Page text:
The beginner's guide to restaurant website design
Over 80% of restaurant-goers visit a restaurant’s website before making a reservation or adding it to their “must try” list. Your restaurant’s website is essentially your first impression on potential guests. Your overall website layout, menu, photography and online reservation system need to make your restaurant stand out from the competition. But what separates the great restaurant websites from the forgettable ones? The answer is the user experience (UX) design. There are a plethora of design principles you can apply when building your first website — or revamping your existing one — that help make your site one that visitors love. That’s why we’ve put together a list of some great restaurant websites and included the UX design principles that make them so effective.
1. Vallier Bistro
Montreal’s Vallier Bistro is a great place to start. First, let’s look at how they organized their layout. Here, they’re applying a UX principle known as the serial position effect. This principle affirms that the most important user actions should be placed to the far left or right. In this case, it brings attention to the menu, about page, photo gallery, and contact information.
2. Cafe Propositio
Brazil’s Cafe Proposito (“coffee with a purpose”) is a 100% vegan cafe. Their website does an excellent job applying two UX principles that tend to work hand-in-hand, the law of common region and the law of proximity. The law of common region basically states that website content is interpreted by website visitors as part of a group when it shares the same physical area, and that area is separated by a clearly defined boundary. This rule is important because it makes your website content far more “scannable”, meaning that site visitors can understand the content at a glance (if you understand Portuguese, of course). The law of proximity states that content and objects (photos, icons, words, and buttons) that are close to one another tend to be grouped together by website visitors. This law is incredibly useful when you approach organizing your website’s content. Group related content together to signify to your site visitors that they’re related. It enables them to easily scan your site’s content.
Located in Stuttgart, Germany, Japanese restaurant Mikoto also uses the law of common region and the law of proximity to their advantage. But one thing they feature a lot more prominently is beautiful, high-resolution food photography. While a poorly-executed photo can have an adverse effect, great photos can increase sales of that item by as much as 30%. So if you’re going to use a photo, consider using them wisely and feature the dishes you want to draw the most attention to (i.e. the dishes on your menu with the highest profit margins).
4. Bar à Beurre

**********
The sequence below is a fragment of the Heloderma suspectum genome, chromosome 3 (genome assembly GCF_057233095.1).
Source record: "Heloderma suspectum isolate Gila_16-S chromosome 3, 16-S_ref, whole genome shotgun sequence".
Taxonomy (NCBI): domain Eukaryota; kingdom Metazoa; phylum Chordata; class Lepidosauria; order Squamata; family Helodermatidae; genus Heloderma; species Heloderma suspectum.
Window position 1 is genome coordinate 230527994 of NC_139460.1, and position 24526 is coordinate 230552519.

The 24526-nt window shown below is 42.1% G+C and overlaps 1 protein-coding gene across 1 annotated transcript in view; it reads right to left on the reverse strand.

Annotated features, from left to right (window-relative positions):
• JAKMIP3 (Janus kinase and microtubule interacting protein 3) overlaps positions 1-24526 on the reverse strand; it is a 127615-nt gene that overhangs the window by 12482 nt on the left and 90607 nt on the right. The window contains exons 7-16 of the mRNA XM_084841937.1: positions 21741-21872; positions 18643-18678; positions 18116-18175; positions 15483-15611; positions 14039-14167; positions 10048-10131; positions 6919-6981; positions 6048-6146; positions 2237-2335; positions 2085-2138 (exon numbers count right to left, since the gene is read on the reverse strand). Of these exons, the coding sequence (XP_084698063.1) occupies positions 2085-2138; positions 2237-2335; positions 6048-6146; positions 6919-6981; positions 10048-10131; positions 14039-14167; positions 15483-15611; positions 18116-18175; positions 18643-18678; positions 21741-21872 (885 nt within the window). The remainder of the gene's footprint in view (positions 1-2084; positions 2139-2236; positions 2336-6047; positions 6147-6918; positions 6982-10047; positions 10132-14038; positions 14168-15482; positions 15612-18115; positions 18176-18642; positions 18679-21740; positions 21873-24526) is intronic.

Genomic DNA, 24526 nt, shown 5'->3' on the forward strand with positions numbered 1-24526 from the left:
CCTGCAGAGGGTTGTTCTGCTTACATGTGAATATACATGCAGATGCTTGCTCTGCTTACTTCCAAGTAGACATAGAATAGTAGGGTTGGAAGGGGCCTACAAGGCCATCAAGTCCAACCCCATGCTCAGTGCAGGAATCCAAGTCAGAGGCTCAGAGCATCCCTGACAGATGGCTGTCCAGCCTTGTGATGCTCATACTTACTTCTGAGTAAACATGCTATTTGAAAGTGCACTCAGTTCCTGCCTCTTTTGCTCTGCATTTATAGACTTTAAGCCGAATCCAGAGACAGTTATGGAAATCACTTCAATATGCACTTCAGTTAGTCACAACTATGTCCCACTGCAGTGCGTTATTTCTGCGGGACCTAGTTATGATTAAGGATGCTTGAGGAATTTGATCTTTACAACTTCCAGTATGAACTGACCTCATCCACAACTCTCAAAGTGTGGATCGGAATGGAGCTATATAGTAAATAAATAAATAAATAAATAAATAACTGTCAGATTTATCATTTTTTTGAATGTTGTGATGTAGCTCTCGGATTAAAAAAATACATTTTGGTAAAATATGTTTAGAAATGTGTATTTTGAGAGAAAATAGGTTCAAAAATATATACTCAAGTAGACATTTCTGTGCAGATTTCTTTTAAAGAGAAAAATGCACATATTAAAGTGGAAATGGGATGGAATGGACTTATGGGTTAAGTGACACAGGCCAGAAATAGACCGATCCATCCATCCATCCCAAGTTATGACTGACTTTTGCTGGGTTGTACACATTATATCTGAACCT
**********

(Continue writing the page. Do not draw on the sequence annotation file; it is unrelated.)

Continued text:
Montreal’s Bar à Beurre uses a carousel of images as their website’s central element. But what inspired that design decision? The UX Law of Prägnanz states that the human eye likes to simplify anything it processes to prevent us from being overwhelmed with information. Which is exactly why we assume Bar a Beurre used this approach to crate a clean, simple website design.
- The clean white background makes the images pop in contrast.
- That balance prevents over-saturating website visitors with information.
Another UX rule that Bar à Beurre certainly applied is Occam’s razor, which states that you should keep the information you show on your website to a bare minimum. Make sure that everything you include on your site is useful. This helps you keep the emphasis on what really matters. In this case, it’s the product photography.
5. H Cafe
Similar to Bar à Beurre, Los Angeles hotspot H Cafe uses the Law of Prägnanz and Occam’s razor to achieve a simple, minimal, and easy-to-browse website. But if we dive deeper, they’re also applying the serial position effect and high-resolution food photography. As we mentioned earlier, the serial position effect claims that your website should put the most important user actions to the far left or right. Their navigation bar is on the top-right, and it contains the most important information: their menu and their contact information. Bonus, they use a design that displays well on smartphone apps.
Restaurant web design: putting it all together
One of the consistent similarities between each of the examples above is that the information layout was planned to maximize the website’s usability. In their own way, they all achieve that. And that’s what’s great about UX design. It’s a set of principles that guide your design while still giving you a lot of freedom to express your brand.
Those principles help structure your web design and assure that it is intuitive to explore and guides site visitors to the right information. As long as you keep your website’s usability at the core of your design, you’ll build something that’s appreciated by your customers and increases your restaurant’s credibility. Remember, over 80% of restaurant-goers visit a restaurant’s website before making a reservation.
Use UX design to assure that your first impression online is a great one.
For more information on the principles of UX design visit LawsofUX.com.
Run your restaurant at top speed
with tech your kitchen, waitstaff and customers will love